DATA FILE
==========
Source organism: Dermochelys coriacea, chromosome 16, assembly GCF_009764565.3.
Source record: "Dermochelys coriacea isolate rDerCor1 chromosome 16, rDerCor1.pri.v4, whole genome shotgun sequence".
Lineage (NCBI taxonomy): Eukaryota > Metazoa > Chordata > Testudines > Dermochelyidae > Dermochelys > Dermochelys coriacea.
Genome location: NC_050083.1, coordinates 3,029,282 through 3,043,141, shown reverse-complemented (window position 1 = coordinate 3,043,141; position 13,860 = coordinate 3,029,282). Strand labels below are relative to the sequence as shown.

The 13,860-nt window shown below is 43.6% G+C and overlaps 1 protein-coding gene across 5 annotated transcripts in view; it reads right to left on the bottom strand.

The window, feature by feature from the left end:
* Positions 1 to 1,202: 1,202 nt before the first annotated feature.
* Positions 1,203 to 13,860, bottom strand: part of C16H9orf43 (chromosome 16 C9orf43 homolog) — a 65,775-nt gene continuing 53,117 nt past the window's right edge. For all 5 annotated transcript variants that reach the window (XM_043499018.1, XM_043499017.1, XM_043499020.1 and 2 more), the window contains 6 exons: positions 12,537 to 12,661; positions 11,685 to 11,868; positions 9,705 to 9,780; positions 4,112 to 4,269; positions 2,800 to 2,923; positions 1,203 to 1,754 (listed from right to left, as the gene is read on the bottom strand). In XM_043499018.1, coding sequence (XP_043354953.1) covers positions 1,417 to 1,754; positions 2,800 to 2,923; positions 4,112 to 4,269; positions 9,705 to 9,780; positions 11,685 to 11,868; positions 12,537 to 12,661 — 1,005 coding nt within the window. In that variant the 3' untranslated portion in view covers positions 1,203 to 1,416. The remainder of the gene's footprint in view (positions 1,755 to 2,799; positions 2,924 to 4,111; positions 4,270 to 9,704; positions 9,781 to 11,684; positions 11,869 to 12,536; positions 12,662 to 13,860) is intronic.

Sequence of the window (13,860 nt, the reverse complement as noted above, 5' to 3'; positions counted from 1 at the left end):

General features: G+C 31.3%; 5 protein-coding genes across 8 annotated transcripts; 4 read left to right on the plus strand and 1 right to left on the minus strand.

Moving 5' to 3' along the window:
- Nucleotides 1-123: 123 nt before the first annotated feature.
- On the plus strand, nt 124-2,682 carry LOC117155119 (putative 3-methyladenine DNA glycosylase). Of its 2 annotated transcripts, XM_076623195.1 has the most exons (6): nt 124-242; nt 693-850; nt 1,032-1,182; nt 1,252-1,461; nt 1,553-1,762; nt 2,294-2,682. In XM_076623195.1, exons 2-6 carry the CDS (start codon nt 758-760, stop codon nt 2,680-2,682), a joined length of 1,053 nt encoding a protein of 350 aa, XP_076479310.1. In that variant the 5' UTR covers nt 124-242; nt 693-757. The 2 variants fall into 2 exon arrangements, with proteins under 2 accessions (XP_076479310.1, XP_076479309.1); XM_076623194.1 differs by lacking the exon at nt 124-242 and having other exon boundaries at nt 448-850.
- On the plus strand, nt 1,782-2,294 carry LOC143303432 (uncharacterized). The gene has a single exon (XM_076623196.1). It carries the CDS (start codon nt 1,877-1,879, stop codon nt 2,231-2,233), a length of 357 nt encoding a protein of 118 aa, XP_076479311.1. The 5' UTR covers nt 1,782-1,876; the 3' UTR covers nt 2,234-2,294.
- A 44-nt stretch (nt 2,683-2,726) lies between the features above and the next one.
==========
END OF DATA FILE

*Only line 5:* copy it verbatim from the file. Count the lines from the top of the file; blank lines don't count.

The 13,860-nt window shown below is 43.6% G+C and overlaps 1 protein-coding gene across 5 annotated transcripts in view; it reads right to left on the bottom strand.